Jeff Moss, consultant and former hacker offers his takes on trends, privacy, machine learning – and why you should always keep your keys in your pocket
The Black Hat professional security conference is under way in Las Vegas through Aug. 6, and several thousand software developers, security administrators, vendors, government operatives, analysts and military officials are communing in Sin City to exchange ideas and sip a brew — or a few.
As soon as Black Hat ends, DEF CON — which attracts some of the above people plus a horde of mysterious hacker-type characters — starts and continues through the weekend, ending Aug. 9.
Both of these celebrated international events were founded by the same man, Jeff Moss also known as The Dark Tangent. Moss is a noted American hacker, computer security and Internet security expert. In 2005 Moss sold Black Hat to CMP Media, a subsidiary of UK-based United Business Media, for a reported $13.9 million. DEF CON was not included in the sale.
Moss is a graduate of Gonzaga University in Spokane, Wash., with a bachelor’s degree in criminal justice. He worked for Ernst & Young in its Information System Security division and was a director at Secure Computing Corp., where he helped establish the Professional Services Department in the United States, Asia, and Australia.
Black Hat and DEF CON
Moss, 40, is currently based in Seattle, where he works as a security consultant for a company that is hired to test other companies’ computer systems. He has been interviewed on issues including the Internet situation between the United States and China, spoofing and other e-mail threats and the employment of hackers in a professional capacity, including in law enforcement.
In 2011, Moss was named Vice President and Chief Security Officer of the Internet Corporation for Assigned Names and Numbers (ICANN), the multinational non-profit organization working for a secure, stable and unified global Internet.
Moss is also a member of the Council on Foreign Relations. The Council on Foreign Relations is an independent, nonpartisan membership organization, think tank, and publisher. In 2009, Moss was asked to join the White House’s Homeland Security Advisory Council.
Moss, who did a personal speaking appearance for Vectra Networks at the RSA Security Conference, and eWEEK’s Chris Preimesberger met earlier this year in San Francisco.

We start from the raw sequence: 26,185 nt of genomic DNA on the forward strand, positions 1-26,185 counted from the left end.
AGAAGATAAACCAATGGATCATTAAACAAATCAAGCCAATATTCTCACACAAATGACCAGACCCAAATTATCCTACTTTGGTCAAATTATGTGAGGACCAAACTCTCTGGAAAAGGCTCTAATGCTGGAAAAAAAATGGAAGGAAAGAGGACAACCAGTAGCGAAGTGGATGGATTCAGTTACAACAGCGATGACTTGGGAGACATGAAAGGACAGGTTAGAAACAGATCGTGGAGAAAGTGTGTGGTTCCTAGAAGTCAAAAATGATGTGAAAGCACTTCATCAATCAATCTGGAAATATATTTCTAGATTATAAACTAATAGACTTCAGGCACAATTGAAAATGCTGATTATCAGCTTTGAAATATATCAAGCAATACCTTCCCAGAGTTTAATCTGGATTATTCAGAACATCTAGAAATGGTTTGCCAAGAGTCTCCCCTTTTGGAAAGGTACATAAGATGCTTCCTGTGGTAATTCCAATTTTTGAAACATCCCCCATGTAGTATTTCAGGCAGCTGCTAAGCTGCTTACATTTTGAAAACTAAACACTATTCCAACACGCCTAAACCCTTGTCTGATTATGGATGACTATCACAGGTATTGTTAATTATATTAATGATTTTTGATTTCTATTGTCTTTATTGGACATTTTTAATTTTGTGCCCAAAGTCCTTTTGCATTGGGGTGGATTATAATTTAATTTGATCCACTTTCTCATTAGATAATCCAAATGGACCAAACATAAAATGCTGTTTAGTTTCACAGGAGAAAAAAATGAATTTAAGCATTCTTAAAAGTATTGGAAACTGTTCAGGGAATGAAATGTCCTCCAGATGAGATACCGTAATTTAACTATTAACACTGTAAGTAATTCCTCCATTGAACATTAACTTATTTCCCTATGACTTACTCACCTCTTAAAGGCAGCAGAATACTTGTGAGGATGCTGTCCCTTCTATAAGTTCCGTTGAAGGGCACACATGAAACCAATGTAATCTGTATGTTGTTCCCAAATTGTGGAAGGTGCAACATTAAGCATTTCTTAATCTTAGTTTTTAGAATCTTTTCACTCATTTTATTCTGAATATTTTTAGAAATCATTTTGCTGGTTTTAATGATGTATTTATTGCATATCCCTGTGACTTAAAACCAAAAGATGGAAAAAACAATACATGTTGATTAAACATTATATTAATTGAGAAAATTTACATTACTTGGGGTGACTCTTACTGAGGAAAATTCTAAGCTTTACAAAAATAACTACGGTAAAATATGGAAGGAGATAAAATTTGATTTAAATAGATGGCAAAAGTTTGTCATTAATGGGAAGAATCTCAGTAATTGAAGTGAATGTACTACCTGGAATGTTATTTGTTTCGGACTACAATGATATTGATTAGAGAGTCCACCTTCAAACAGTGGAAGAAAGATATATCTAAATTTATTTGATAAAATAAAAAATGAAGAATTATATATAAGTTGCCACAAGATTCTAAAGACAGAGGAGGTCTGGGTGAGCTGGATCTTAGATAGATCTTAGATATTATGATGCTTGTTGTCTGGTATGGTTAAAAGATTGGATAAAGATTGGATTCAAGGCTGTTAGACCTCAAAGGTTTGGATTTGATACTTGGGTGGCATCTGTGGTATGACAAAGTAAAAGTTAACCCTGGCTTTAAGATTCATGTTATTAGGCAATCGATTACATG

What are the high-level differences between Black Hat and DEF CON?
DEF CON’s a hacking conference and Black Hat was started four or five years after, so we could have a professional venue. So they grew up differently. I ended up selling Black Hat years ago, but I’m still involved there and consult. But I don’t have the day-to-day stress, of, you know, running it.
What can we expect to find out at Black Hat/DEF CON this year?
A couple things: Like we saw at RSA, there’s more machine learning — those are the new magic crystals that are being sprinkled everywhere. Data analytics; your IDS collects the data and then you use machine learning to get insight. Data analytics has come a long way from its earlier days in the data center. Now, instead of looking at just your network, you look at data sets across 500 networks. Using cloud infrastructure, you’re sharing data sets. That’s what’s adding the value; much richer, contextual data sets. That’s allowing another level of analysis.
Attackers and researchers are using this. Now they can model behavior better; they can do deeper analysis of a program flow. Both sides are using it; it’s a two-edged sword. I think what it will do in the long run is flush out some of the noise.
Defender techniques are getting better and better. We’re at a tipping point where over the next four or five years, the defenders will be sophisticated enough that the more annoying stuff will go away. We will programmatically detect spear-phishing; training employees against social engineering is getting automated and easier. All of this stuff is growing up and breaking out of the one-off niche phase into a consumer-productized area.
Companies like Intel are baking more security into the CPU, and operating system makers like Microsoft, VMware, and Apple are starting to take advantage of the hardware protections. So in this next generation of secure boot, this will mean that your security software can be trusted to be loaded first. If you know how attack and defense works, a lot of times whoever loads first, wins — because they’re in front of the bad guy’s software. If the bad guy loads first, they can lie to the security software.
Security software still has to work, but if you are first, you are no longer are fighting over who wins that race. Good guys can now win that fight, but it’s taken us 15 years to get to a secure boot.
Black Hat and DEF CON have experienced continued growth for more than 20 years. Few sectors see that kind of consistency.
Both conferences reflect the overall industry; there seems to be never-ending growth in interest. Normally we get a few hundred submissions at Black Hat; this year we have almost 600 submissions. Just to review 600 technical submissions is a huge job. We’ve got a review board of 20-plus experts, and it just takes a long time. We’re seeing these submissions diversify; we now see them on Internet of things, car hacking, automation, drones, wireless, satellites, all this machine-learning stuff — on top of all the normal Web-app sec.
The trend of complexity is accelerating. That’s the big trend; the ecosystem is diversified and becoming more complex, which makes it harder and harder for any one person to understand what’s really going on.